The woman had smiled because even the prison queues of Leningrad could not erase her conviction that the future was not settled, or her assumption that the right word at the right time, the right witness in the right place, might redeem even the most vicious perfidy.
My religion has taught me that the meaning of history is still in the making, that tomorrow is not set, that there is no such thing as fate. “The future lasts a long time,” said the distinguished neo-Marxist French philosopher Louis Althusser, but each day of it can be shaped. “If one could be punished for anything at all or nothing,” said sociology professor Nechama Tec, “then one might as well do something worthwhile.”
It is of course in the last analysis a matter of faith. It cannot be proven that history is not predetermined. But I take only amusement from the reaction of a Presbyterian woman, a firm believer in predestination, who, upon falling down a flight of stairs, picked herself up and remarked, “Well, thank God that’s over!”
The Unitarian Universalism that I honor takes it on faith that we can affect the tenor of the day.
I have been supremely fortunate in my life: loving parents, a good education, more than enough to eat. I have not been the victim of racism or sexism; so far I have two well- functioning arms and legs. But on some level I know what it is like to suffer and I want the world to be a less cruel place.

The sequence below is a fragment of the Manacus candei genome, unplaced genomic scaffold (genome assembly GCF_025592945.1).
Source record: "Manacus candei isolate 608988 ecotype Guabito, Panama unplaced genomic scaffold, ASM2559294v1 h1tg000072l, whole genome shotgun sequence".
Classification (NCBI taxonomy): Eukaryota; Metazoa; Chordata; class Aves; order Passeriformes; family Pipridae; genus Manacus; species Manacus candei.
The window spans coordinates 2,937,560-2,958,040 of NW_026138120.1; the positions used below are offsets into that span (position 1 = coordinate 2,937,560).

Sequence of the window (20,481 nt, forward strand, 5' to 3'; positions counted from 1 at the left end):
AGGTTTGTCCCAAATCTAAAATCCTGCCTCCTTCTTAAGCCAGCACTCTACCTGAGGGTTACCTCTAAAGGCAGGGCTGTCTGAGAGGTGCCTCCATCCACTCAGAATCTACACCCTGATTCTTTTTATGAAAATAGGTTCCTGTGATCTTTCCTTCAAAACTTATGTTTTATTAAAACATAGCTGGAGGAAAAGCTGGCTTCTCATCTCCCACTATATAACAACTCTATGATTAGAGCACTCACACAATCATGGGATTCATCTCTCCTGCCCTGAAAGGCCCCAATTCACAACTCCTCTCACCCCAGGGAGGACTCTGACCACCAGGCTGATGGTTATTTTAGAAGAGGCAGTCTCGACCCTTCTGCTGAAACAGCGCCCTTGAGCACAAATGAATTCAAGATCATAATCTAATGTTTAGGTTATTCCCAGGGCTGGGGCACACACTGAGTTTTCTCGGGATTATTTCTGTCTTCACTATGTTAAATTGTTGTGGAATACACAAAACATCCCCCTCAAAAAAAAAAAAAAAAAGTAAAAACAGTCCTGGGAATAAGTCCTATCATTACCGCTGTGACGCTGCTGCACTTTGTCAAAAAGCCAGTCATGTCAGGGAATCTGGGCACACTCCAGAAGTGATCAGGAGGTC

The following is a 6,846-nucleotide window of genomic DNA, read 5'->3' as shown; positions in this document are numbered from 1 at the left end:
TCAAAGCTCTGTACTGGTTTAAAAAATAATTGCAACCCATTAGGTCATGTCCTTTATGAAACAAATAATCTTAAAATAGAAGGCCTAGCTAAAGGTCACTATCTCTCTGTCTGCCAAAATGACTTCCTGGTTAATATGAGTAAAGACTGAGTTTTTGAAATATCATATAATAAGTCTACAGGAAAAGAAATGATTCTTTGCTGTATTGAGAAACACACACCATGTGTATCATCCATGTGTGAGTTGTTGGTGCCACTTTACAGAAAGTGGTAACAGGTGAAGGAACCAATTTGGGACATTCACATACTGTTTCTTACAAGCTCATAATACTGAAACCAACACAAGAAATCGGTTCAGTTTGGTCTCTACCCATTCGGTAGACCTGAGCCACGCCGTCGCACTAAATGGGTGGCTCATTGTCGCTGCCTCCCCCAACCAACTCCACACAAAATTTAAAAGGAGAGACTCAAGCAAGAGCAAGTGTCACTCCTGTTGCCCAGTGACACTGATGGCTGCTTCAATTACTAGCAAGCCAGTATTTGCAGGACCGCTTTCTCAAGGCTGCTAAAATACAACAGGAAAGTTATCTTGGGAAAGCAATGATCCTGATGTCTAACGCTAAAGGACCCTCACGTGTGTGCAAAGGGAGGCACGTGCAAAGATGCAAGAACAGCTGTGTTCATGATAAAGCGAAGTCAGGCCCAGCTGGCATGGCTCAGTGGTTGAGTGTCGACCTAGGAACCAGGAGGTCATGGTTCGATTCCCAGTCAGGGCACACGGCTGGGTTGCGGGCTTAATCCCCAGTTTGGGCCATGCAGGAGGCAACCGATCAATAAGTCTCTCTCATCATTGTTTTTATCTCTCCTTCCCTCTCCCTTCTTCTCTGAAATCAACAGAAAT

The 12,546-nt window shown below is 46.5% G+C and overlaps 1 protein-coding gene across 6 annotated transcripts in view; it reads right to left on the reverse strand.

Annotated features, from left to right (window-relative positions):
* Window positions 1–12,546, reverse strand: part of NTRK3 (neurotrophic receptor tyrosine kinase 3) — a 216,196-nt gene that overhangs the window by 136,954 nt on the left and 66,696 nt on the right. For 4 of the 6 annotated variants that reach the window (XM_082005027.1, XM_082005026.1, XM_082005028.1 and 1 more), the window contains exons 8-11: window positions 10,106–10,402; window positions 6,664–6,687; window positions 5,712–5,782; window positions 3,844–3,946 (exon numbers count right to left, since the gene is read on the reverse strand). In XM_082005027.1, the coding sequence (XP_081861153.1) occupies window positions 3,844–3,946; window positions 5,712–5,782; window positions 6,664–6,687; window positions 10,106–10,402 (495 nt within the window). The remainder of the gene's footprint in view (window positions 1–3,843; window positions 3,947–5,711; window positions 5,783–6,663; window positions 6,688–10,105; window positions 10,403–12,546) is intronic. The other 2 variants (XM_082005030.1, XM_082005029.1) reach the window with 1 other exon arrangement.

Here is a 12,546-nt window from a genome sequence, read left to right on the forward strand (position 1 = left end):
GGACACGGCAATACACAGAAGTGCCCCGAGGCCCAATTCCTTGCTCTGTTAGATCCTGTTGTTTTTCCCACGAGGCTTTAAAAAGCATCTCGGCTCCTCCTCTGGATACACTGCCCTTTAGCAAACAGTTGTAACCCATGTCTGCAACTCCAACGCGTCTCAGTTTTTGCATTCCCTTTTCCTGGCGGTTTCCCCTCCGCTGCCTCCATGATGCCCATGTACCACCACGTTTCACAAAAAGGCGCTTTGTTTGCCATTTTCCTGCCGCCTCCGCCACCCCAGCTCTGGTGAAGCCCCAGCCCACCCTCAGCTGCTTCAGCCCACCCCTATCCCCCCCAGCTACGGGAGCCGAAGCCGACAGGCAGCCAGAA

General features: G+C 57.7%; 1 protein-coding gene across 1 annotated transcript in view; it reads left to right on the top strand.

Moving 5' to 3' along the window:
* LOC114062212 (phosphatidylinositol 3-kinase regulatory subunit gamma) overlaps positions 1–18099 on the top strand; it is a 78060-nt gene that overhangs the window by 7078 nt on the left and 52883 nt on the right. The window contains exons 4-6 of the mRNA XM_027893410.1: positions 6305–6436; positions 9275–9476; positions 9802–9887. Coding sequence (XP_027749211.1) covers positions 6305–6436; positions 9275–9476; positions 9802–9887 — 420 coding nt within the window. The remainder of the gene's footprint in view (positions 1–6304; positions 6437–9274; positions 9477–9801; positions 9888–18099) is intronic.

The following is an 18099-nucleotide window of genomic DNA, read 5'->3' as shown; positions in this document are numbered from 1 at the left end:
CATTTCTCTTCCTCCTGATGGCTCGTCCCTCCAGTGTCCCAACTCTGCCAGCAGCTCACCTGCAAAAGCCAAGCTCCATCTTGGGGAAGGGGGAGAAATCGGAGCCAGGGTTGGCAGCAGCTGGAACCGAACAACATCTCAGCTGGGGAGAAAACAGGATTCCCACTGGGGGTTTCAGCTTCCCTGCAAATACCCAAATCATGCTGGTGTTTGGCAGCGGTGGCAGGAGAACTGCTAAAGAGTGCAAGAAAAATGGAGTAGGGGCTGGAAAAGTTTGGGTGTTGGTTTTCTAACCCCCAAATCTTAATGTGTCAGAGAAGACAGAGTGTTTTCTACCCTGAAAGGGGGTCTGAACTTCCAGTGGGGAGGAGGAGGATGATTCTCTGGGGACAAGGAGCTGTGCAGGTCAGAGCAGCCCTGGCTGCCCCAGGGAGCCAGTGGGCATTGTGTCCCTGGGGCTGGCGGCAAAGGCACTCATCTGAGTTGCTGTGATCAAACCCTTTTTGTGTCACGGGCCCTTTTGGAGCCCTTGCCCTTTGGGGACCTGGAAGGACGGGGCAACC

My commitment to social justice, like so much else, has something to do with death. We all know that the angel of death perches on the shoulder of everyone. The angel’s hour will come, and when it comes naturally, through unpreventable disease or age, we may leave at peace. But when it comes prematurely, through poverty or terror or stupidity, that is unacceptable. I mean that quite literally: I may not be able to stop it, but I can never be
My commitment to social justice derives from this: that we might keep the angel of death waiting just long enough that the children of life have the time to finish their dance.